There's an interesting post at Slashdot called Triangle Boy Lives that deals with an app that allows one to surf anonymously. I'm still not sure exactly what's going on (just got to the SafeWeb whitepaper [link below]), but the graphic on this page (the Triangle Boy white paper) is pretty funny. Look at the names of the servers to which the user behind the firewall is connecting. Oh, just the usual sites that are on the up-and-up, like WebMD, NY Times/CNN, etc. Yeah, and maybe Monster to fantasize about a new job, or eTrade to do a little stock trading while I'm at work. Maybe even a little Hotmail check.

Oh, and what's that last one again? (link for older folk only) ;^)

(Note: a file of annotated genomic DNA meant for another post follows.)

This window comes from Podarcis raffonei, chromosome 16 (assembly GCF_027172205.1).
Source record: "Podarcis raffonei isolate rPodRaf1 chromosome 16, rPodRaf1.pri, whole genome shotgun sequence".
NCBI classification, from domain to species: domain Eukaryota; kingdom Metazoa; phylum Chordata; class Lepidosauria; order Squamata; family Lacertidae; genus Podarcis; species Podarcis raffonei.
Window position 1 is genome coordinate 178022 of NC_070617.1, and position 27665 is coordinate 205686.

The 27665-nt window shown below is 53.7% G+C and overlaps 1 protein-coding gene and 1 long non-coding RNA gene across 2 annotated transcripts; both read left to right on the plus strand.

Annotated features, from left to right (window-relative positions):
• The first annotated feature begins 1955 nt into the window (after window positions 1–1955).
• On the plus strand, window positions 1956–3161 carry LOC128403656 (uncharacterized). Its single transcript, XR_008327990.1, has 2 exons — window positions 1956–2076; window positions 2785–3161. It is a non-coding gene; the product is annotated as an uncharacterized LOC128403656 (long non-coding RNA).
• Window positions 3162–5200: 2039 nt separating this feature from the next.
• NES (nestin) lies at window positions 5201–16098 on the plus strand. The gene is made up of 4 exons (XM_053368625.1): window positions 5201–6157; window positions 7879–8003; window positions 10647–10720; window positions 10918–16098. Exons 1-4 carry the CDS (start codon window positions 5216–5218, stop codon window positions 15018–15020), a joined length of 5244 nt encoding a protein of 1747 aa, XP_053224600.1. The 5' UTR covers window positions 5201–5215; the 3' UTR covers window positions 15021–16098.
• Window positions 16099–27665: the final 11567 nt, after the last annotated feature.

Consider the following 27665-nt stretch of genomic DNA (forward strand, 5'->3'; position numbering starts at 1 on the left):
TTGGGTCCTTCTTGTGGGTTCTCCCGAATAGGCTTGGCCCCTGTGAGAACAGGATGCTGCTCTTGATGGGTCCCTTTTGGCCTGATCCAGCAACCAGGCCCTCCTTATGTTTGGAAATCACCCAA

Looks like they forgot to go to blogger. har har.

I think The Boy just throws in an extra computer with which it appears you're talking via SSL, but this computer forms a "triangle" with another server that sends you content. I'm not exactly sure how this helps you except that now any IP with Triangle Boy can help you do what used to with its servers. That is, if your company blocked SafeWeb's servers' IPs, you could Triangle Boy your way around it.

[Quick update:] Yep, that's it. There's a bit on using certificates to help determine that you're using the "Triangle Boy" server you thought you were. Of course to me this means you'll only one step safer than you were before... somebody grabs the TB server, or even its logs, especially if it's not very active, and they can pick apart where you visited.

Course who wants to factor two large primes today?